Federal And Private Student Loan Grace Periods Explained

Once you graduate from college, it is not typical for you to have to begin repaying your student loans immediately. Most student loans have a buffer period of time known as a “grace period”, in which you are not obligated to begin your student loan repayment. The lengths of a grace period can differ, from the standard 6 months, all the way up to 3 years (if the borrower is serving on active duty in the Armed Forces). Many students are unaware that you do NOT have to wait until your grace period is over to begin making student loan payments, in fact, for some student loans it is in your best interest to begin making your student loan payments as soon as you can to minimize capitalizing interest. If you are considering student loan consolidation, consolidating your student loans before your grace period is over may also be beneficial.

Stafford Student Loans

Stafford Student Loans have 6 months of grace period after graduation (or after you leave school or drop below part-time enrollment). You do have the option to start repaying your loan sooner to avoid interest capitalization. If you have subsidized Stafford Student Loans, interest will not accrue while you are in school, and/or during the grace period, because the government will pay the interest. However, if you have unsubsidized Stafford Student Loans, you will have the option to pay the interest during the in-school deferment and grace periods, or if you choose not to do so, the interest will be capitalized when loan repayment begins.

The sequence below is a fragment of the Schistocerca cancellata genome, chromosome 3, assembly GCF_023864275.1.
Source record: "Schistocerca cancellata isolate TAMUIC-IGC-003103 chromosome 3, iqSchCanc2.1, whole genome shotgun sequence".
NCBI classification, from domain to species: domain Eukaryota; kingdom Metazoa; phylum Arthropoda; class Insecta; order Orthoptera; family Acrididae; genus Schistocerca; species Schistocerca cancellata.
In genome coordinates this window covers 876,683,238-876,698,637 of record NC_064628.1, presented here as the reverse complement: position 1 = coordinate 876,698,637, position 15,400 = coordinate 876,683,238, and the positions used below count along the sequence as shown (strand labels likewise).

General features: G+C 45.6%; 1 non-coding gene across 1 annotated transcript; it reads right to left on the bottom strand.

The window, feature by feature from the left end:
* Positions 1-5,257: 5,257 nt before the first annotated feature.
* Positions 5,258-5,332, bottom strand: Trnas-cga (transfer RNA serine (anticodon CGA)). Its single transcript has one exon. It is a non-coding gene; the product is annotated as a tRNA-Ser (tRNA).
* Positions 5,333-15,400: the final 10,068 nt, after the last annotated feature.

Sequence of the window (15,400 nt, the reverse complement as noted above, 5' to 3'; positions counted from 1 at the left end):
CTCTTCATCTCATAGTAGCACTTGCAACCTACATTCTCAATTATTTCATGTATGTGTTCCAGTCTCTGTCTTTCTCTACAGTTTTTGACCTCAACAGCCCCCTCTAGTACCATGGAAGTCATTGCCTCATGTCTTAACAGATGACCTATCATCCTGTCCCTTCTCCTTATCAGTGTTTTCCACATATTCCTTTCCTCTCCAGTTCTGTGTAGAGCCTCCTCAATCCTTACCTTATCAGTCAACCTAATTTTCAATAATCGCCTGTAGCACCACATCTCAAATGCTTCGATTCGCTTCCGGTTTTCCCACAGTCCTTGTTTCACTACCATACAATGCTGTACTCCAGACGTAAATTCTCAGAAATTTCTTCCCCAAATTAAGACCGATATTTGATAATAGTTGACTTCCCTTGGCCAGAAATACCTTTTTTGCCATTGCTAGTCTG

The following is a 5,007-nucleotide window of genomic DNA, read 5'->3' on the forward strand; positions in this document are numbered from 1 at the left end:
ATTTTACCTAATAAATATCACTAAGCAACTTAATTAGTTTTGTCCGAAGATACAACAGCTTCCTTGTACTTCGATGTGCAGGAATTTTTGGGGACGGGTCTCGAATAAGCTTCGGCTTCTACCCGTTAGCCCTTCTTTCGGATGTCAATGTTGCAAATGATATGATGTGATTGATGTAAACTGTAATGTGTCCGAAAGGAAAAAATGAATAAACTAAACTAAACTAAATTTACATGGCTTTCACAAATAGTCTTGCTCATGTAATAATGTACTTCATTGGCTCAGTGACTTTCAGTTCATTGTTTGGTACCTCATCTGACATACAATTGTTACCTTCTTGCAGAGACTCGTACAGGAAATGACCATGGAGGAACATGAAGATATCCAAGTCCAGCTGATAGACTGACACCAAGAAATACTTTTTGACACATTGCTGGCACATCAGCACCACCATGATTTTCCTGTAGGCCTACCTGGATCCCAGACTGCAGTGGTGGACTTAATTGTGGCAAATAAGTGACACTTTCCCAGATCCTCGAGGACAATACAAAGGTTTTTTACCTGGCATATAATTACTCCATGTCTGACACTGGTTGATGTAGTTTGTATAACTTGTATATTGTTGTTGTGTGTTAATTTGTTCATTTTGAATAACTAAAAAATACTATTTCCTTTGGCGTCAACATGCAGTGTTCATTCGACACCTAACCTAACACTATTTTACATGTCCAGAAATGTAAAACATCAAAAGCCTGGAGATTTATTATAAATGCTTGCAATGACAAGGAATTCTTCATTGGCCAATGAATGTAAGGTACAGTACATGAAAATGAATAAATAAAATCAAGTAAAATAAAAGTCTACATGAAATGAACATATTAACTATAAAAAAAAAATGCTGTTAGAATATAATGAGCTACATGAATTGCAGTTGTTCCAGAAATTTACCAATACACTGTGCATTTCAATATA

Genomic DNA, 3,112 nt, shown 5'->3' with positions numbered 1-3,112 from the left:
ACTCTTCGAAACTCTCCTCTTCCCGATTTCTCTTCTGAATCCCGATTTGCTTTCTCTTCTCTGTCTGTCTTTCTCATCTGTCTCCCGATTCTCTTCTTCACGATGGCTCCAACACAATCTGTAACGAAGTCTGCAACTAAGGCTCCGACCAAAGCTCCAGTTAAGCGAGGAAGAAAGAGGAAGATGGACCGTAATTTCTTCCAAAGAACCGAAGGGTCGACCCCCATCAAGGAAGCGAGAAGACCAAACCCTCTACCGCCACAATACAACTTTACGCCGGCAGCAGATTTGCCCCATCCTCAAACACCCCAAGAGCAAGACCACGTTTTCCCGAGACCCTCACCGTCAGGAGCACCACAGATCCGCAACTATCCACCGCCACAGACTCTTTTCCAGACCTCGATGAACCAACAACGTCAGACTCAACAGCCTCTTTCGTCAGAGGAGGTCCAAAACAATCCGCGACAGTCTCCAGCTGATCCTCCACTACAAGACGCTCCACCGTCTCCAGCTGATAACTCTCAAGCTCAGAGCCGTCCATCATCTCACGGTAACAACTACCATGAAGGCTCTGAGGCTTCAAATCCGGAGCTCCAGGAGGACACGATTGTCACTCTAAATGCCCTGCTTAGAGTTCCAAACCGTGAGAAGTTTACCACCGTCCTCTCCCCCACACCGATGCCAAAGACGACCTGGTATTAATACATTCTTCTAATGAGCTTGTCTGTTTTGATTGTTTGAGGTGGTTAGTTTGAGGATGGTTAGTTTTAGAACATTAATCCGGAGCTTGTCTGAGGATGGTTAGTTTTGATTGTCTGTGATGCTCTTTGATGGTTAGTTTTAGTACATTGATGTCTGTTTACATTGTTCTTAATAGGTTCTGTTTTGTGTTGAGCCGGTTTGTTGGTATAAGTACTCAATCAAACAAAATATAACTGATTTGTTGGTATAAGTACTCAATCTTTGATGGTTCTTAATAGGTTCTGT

Perkins Student Loans

The grace period for Perkins loans is 9 months. However, Perkins loan borrowers attending college less than part time need to ask their their financial aid office for the specific time and terms of their grace periods. For Perkins loan borrowers, you should not be charged interest or have it accrue during the grace period of your loan.

Graduate and Parent PLUS Loans

PLUS Loans are a bit different because you do not have a grace period with these types of student loans. Typically, you must begin repayment of your PLUS Loans within 60 days from the time the final loan is dispersed. Borrowers may also postpone loan repayment during ANY period in which the borrower qualifies for a student loan deferment.

a.) Parent PLUS borrowers may defer repayment for 6 months after the student (who they borrowed the loan for) is no longer in school.

b.) Graduate PLUS borrowers also have the option to defer repayment during the 6 months after they leave school. Depending on your specific loan agreement, the interest that accrues during the deferment periods will be paid monthly, quarterly, or added to the principal amount of the loan.

Private Student Loans

Private student loans typically offer grace periods, however since all private student loans are different, you will need to ask your lender about the terms of your repayment, and when your repayment is expected to start. For almost all private student loans, loan interest will accrue while you are in the grace period and then it will be capitalized (it will be added to your principal loan balance) once you enter repayment. To avoid your interest capitalizing, you can choose to pay the interest during the grace period or enter repayment immediately.

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